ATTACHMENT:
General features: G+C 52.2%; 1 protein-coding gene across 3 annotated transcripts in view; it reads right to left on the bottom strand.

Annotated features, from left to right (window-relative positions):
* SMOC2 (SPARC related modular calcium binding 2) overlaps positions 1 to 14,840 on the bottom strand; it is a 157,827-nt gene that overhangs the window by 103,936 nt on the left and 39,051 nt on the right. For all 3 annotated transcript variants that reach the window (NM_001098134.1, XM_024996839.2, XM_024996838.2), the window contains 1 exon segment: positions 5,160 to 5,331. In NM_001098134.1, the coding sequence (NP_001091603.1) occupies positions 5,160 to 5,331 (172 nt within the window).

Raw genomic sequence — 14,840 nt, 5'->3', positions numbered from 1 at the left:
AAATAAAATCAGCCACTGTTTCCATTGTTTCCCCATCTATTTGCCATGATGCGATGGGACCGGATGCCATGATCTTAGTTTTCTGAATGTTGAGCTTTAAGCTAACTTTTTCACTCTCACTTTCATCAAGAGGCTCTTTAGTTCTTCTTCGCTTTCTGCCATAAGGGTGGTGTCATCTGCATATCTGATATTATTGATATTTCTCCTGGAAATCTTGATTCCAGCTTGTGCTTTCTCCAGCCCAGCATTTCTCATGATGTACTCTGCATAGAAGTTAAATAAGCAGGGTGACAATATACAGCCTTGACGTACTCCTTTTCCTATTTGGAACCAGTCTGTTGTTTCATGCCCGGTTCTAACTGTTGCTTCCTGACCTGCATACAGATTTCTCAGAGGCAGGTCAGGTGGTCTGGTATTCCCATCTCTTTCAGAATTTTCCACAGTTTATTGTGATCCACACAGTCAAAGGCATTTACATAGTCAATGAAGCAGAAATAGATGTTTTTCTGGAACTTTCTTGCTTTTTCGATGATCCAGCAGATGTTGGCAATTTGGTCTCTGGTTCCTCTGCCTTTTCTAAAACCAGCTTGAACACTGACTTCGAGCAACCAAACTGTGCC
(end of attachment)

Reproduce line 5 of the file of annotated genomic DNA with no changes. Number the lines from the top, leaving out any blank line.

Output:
AAATAAAATCAGCCACTGTTTCCATTGTTTCCCCATCTATTTGCCATGATGCGATGGGACCGGATGCCATGATCTTAGTTTTCTGAATGTTGAGCTTTAAGCTAACTTTTTCACTCTCACTTTCATCAAGAGGCTCTTTAGTTCTTCTTCGCTTTCTGCCATAAGGGTGGTGTCATCTGCATATCTGATATTATTGATATTTCTCCTGGAAATCTTGATTCCAGCTTGTGCTTTCTCCAGCCCAGCATTTCTCATGATGTACTCTGCATAGAAGTTAAATAAGCAGGGTGACAATATACAGCCTTGACGTACTCCTTTTCCTATTTGGAACCAGTCTGTTGTTTCATGCCCGGTTCTAACTGTTGCTTCCTGACCTGCATACAGATTTCTCAGAGGCAGGTCAGGTGGTCTGGTATTCCCATCTCTTTCAGAATTTTCCACAGTTTATTGTGATCCACACAGTCAAAGGCATTTACATAGTCAATGAAGCAGAAATAGATGTTTTTCTGGAACTTTCTTGCTTTTTCGATGATCCAGCAGATGTTGGCAATTTGGTCTCTGGTTCCTCTGCCTTTTCTAAAACCAGCTTGAACACTGACTTCGAGCAACCAAACTGTGCC